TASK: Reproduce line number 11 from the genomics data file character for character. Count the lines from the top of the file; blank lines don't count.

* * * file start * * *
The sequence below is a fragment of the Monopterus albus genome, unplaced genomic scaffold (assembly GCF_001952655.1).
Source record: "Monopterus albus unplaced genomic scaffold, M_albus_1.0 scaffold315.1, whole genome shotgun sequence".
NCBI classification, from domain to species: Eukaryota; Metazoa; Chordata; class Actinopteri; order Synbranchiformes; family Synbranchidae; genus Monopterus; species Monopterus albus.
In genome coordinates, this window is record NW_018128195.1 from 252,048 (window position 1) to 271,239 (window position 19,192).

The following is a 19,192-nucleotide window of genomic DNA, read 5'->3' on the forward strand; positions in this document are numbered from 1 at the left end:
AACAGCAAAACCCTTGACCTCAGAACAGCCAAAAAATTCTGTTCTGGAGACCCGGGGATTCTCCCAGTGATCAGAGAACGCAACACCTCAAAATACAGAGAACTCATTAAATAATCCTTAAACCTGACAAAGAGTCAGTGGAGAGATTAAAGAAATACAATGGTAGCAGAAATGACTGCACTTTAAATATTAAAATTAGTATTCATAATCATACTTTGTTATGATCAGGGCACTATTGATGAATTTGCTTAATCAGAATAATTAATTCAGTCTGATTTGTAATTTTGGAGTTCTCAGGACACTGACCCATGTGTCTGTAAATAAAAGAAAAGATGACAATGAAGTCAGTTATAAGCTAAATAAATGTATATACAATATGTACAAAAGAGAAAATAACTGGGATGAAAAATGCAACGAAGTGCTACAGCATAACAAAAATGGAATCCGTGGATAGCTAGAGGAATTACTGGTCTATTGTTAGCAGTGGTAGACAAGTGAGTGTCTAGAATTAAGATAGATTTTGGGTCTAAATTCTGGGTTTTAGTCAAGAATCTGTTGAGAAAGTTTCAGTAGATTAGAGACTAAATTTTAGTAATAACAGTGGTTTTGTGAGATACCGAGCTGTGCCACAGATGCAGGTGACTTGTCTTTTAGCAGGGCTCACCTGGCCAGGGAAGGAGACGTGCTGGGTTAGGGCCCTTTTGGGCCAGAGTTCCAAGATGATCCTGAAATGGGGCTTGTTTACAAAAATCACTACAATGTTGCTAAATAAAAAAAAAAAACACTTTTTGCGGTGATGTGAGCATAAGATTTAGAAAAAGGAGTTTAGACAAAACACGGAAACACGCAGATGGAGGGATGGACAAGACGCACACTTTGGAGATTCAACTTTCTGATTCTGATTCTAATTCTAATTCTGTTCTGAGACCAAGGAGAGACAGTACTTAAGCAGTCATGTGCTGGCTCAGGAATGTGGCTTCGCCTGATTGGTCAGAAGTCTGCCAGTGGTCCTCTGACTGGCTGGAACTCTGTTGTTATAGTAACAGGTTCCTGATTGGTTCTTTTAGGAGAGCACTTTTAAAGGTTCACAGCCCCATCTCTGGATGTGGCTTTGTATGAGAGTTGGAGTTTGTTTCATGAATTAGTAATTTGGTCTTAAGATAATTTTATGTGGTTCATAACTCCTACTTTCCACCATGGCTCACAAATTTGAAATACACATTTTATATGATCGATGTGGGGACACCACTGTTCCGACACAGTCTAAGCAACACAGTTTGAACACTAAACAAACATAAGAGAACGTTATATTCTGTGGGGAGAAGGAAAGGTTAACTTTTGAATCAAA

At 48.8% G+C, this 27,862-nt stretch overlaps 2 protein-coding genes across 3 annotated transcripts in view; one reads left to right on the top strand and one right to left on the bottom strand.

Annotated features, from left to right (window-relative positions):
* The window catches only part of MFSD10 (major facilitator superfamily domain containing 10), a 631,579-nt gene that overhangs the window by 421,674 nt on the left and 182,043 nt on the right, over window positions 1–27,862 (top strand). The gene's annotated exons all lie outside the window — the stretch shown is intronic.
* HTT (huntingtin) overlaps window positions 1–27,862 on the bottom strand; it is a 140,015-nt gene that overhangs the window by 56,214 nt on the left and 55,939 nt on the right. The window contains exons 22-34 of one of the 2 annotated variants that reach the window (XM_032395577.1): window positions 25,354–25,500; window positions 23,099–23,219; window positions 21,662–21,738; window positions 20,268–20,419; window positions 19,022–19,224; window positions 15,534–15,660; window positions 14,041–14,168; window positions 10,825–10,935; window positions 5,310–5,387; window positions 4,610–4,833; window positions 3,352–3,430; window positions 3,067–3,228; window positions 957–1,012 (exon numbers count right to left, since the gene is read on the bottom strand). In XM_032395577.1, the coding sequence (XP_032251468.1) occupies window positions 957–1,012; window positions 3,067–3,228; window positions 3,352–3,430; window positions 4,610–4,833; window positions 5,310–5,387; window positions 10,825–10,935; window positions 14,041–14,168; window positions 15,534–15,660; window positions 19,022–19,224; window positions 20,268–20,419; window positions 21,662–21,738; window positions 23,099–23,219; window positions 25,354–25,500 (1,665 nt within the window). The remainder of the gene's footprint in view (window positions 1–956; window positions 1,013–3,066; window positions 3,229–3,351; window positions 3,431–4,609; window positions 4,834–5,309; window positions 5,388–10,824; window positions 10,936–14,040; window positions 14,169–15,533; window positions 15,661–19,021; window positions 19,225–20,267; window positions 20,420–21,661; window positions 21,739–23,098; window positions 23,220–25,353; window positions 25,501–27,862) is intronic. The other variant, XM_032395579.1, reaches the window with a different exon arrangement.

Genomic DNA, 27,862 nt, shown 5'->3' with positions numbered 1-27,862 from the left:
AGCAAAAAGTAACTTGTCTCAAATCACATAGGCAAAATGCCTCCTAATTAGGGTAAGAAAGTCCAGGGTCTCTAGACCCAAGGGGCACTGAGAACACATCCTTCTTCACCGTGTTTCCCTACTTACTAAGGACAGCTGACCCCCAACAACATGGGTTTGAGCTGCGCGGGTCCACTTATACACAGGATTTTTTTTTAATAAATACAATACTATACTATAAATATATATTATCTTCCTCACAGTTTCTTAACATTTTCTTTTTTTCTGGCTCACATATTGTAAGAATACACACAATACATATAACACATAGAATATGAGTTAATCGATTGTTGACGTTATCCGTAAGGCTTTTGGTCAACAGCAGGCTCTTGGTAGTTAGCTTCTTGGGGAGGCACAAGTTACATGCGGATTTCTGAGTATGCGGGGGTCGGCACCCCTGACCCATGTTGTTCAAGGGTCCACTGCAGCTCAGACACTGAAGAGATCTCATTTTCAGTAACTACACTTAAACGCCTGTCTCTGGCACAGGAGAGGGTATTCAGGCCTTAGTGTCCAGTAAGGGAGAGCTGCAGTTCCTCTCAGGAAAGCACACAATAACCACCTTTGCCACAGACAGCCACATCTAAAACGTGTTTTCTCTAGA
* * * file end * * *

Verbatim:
Genomic DNA, 27,862 nt, shown 5'->3' with positions numbered 1-27,862 from the left: